The author reframes the Jewish people not as “People of the Book” but as “People of the Question,” highlighting the questions in this Torah portion, and stressing that Judaism is a religion that encourages us to ask questions.
Parashat Ki Tissa
People of the Question
by Cynthia Hoffman on Friday March 05, 2010
Judaism describes itself (in a quote from the Koran) as the People of the Book. But Rabbinic Judaism describes itself as the People of the Question. Where did Cain and Abel’s wives come from (check Rashi on this one for a good giggle); why did Noach just build an ark without asking God why God was about to destroy the entire world? And in Torah, God actually debates the merits of sharing with Abraham what he’s about to do to S’dom and Amora [typically written Sodom and Gamora-ed.]. Unlike Noach’s speechless submission, Abraham’s response is to argue with God about his intentions.
S’dom and Amora mark the first time in Torah when God’s plans are challenged: What if there are 100 good people in the city? Will you still kill them all? How about 50? 25? 10? And if finally, God ends up removing the lone good person from the cities and destroying them after all as he planned, the precedent has now been set: God tolerates, maybe even encourages, argument and conversation about his actions and intentions.
As modern Jews, this point is important: we teach our children that asking questions is the order of the day, that Judaism is a religion that encourages us to ask questions. And Abraham’s first arguments with God in Torah are the proof text for such assertions. The Talmud, in fact, insists that God enjoys it when his children best him!
Ki Tissa has a lot of meaty stuff in it, about idolatry, and covenant, and then renewed covenant; it has a Golden Calf and a Golden Mishkan; it has not just one, but two separate admonitions about Shabbat. But it also has an argument between Moshe and God; Moshe, who in the manner of Abraham before him, challenges God to rethink his intentions.
The Children of Israel have let their fears overcome them and have betrayed God’s faith in them. God, who doesn’t appear to have changed much since the time of Noach, decides that he’s going to kill them all and start over again. This echoes back to God in the time of Noach, who wanted to destroy the world he created because everyone is evil; and God in the time of Abraham who wanted to destroy S’dom and Amora because the people there were evil. Here, in Ki Tissa, God wants to destroy the Children of Israel because they have betrayed him.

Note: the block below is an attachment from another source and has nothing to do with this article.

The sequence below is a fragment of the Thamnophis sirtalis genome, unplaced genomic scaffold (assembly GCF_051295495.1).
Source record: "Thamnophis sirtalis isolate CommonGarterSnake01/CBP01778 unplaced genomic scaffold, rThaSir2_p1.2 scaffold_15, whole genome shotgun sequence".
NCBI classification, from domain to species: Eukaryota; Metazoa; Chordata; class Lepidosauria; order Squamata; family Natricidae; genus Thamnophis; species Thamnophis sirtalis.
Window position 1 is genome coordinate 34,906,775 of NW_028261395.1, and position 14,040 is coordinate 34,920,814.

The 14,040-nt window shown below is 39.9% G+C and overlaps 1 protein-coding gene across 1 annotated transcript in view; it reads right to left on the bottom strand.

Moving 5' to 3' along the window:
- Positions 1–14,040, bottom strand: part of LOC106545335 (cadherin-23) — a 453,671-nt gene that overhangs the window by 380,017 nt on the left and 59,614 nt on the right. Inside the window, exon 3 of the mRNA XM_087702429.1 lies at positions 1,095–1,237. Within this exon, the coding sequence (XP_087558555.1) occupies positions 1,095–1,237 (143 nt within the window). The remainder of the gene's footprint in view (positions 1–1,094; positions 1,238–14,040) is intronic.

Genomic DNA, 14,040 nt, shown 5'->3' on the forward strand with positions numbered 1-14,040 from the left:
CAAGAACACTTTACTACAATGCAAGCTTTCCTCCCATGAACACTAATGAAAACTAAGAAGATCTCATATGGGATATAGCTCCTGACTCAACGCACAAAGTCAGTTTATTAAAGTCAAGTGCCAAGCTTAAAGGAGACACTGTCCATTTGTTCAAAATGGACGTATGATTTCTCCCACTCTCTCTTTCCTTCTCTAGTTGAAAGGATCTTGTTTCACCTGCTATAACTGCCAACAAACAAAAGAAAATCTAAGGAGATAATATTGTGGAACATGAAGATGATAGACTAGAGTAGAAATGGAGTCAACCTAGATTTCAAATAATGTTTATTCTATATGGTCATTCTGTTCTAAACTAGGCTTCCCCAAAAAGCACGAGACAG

But Moshe challenges God about his first impulse, which is to destroy them. When God says “Now let me be, that my anger may blaze forth against them and that I may destroy them, and make of you a great nation,” Moshe appeals to God’s pride, noting that if God does destroy the Israelites, the Egyptians will think he only rescued the Israelites in order to kill them all off more easily. Moshe additionally reminds God of the Brit Bein haBetarim (‘Covenant between the Parts’): “You swore to them by Your Self and said to them: I will make your offspring as numerous as the stars of heaven, and I will give to your offspring this whole land of which I spoke, to possess forever.”
But finally, Moshe says “If you cannot give the people forgiveness, then blot me out from Your book which You have written.” Moshe refuses to be the person with and from whom God starts over; Moshe refuses to be made a great nation.
God’s eventual response is “Whoever has sinned against Me, him I will blot out from My book!” And then sets the Levites to the task of killing off only those who are guilty of making the Golden Calf in the first place.
In Torah, then, God can not only be negotiated with, as Abraham does in Lech Lecha, God can be convinced to change his course, as he does here in conversation with Moshe.
Technically, I suppose, we talk with God every time we daven. And though unlike Moshe and Abraham, we don’t often get a direct response to our words, if we’re patient, eventually we can see our way clear to some understanding of God’s will for us, even if only in the smallest ways. I must say, however, that as a lesbian, I’ve been a pretty angry person these last few years, and a lot of my anger, when it isn’t directed at myself, has been directed at God. What do you mean a lesbian cannot become a Rabbi? How dare the state suggest that my relationship is anything less than the relationships of others because my partner is a woman! Of course, my anger might more properly be directed at people who think they’re doing God’s work, but I figure God can take it.
When I’m ready to have a chat with God, I will follow the leads of Moshe and Abraham before him, and work through this bitterness I’m starting to drown in. But I no longer wonder where I got the idea that it was okay to be angry at God. Or to disagree with God. I learned to challenge God by studying Torah.
As we enter the Passover season, and move from slavery to freedom, may we all remember to value the questions we ask at least as much as we value the answers we receive. And keep in mind that the people who think they know what God means probably don’t have any better idea than we do what it might take to change God’s mind